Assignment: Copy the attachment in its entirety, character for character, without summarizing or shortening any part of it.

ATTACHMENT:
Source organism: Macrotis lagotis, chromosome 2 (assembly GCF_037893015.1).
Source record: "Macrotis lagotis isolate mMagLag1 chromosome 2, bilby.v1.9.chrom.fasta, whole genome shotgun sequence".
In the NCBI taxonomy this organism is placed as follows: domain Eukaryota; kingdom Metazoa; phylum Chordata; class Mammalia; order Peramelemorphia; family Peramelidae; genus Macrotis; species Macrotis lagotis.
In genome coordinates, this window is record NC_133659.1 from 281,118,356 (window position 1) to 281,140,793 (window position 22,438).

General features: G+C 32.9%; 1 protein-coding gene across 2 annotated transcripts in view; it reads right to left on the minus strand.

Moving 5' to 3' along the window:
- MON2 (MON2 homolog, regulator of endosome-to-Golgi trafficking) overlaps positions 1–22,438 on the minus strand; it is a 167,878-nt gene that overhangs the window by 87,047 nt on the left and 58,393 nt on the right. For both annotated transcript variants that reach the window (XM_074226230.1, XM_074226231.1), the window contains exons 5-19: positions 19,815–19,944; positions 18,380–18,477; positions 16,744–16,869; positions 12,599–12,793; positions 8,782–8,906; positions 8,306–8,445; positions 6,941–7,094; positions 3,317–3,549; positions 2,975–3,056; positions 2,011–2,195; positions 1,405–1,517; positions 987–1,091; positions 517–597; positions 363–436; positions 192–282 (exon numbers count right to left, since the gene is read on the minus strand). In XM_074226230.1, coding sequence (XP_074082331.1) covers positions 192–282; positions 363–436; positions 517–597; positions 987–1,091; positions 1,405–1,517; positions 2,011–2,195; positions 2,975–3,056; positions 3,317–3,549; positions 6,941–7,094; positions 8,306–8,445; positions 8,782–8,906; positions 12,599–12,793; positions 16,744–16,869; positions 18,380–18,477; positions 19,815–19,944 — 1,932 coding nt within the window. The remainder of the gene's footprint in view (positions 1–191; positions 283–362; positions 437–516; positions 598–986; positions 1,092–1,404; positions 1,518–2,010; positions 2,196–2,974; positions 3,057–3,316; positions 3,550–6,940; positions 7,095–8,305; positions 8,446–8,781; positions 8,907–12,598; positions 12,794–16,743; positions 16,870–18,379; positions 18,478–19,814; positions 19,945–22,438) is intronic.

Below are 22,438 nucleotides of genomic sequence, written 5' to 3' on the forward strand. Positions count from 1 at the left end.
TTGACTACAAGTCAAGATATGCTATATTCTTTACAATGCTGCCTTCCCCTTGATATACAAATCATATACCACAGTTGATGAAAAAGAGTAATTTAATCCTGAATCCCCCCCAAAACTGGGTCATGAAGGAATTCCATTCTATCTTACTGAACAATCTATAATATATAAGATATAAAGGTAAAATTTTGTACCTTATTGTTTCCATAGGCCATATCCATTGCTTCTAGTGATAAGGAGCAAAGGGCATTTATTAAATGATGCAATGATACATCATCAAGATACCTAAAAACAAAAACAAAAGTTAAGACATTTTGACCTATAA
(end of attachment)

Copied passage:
Source organism: Macrotis lagotis, chromosome 2 (assembly GCF_037893015.1).
Source record: "Macrotis lagotis isolate mMagLag1 chromosome 2, bilby.v1.9.chrom.fasta, whole genome shotgun sequence".
In the NCBI taxonomy this organism is placed as follows: domain Eukaryota; kingdom Metazoa; phylum Chordata; class Mammalia; order Peramelemorphia; family Peramelidae; genus Macrotis; species Macrotis lagotis.
In genome coordinates, this window is record NC_133659.1 from 281,118,356 (window position 1) to 281,140,793 (window position 22,438).

General features: G+C 32.9%; 1 protein-coding gene across 2 annotated transcripts in view; it reads right to left on the minus strand.

Moving 5' to 3' along the window:
- MON2 (MON2 homolog, regulator of endosome-to-Golgi trafficking) overlaps positions 1–22,438 on the minus strand; it is a 167,878-nt gene that overhangs the window by 87,047 nt on the left and 58,393 nt on the right. For both annotated transcript variants that reach the window (XM_074226230.1, XM_074226231.1), the window contains exons 5-19: positions 19,815–19,944; positions 18,380–18,477; positions 16,744–16,869; positions 12,599–12,793; positions 8,782–8,906; positions 8,306–8,445; positions 6,941–7,094; positions 3,317–3,549; positions 2,975–3,056; positions 2,011–2,195; positions 1,405–1,517; positions 987–1,091; positions 517–597; positions 363–436; positions 192–282 (exon numbers count right to left, since the gene is read on the minus strand). In XM_074226230.1, coding sequence (XP_074082331.1) covers positions 192–282; positions 363–436; positions 517–597; positions 987–1,091; positions 1,405–1,517; positions 2,011–2,195; positions 2,975–3,056; positions 3,317–3,549; positions 6,941–7,094; positions 8,306–8,445; positions 8,782–8,906; positions 12,599–12,793; positions 16,744–16,869; positions 18,380–18,477; positions 19,815–19,944 — 1,932 coding nt within the window. The remainder of the gene's footprint in view (positions 1–191; positions 283–362; positions 437–516; positions 598–986; positions 1,092–1,404; positions 1,518–2,010; positions 2,196–2,974; positions 3,057–3,316; positions 3,550–6,940; positions 7,095–8,305; positions 8,446–8,781; positions 8,907–12,598; positions 12,794–16,743; positions 16,870–18,379; positions 18,478–19,814; positions 19,945–22,438) is intronic.

Below are 22,438 nucleotides of genomic sequence, written 5' to 3' on the forward strand. Positions count from 1 at the left end.
TTGACTACAAGTCAAGATATGCTATATTCTTTACAATGCTGCCTTCCCCTTGATATACAAATCATATACCACAGTTGATGAAAAAGAGTAATTTAATCCTGAATCCCCCCCAAAACTGGGTCATGAAGGAATTCCATTCTATCTTACTGAACAATCTATAATATATAAGATATAAAGGTAAAATTTTGTACCTTATTGTTTCCATAGGCCATATCCATTGCTTCTAGTGATAAGGAGCAAAGGGCATTTATTAAATGATGCAATGATACATCATCAAGATACCTAAAAACAAAAACAAAAGTTAAGACATTTTGACCTATAA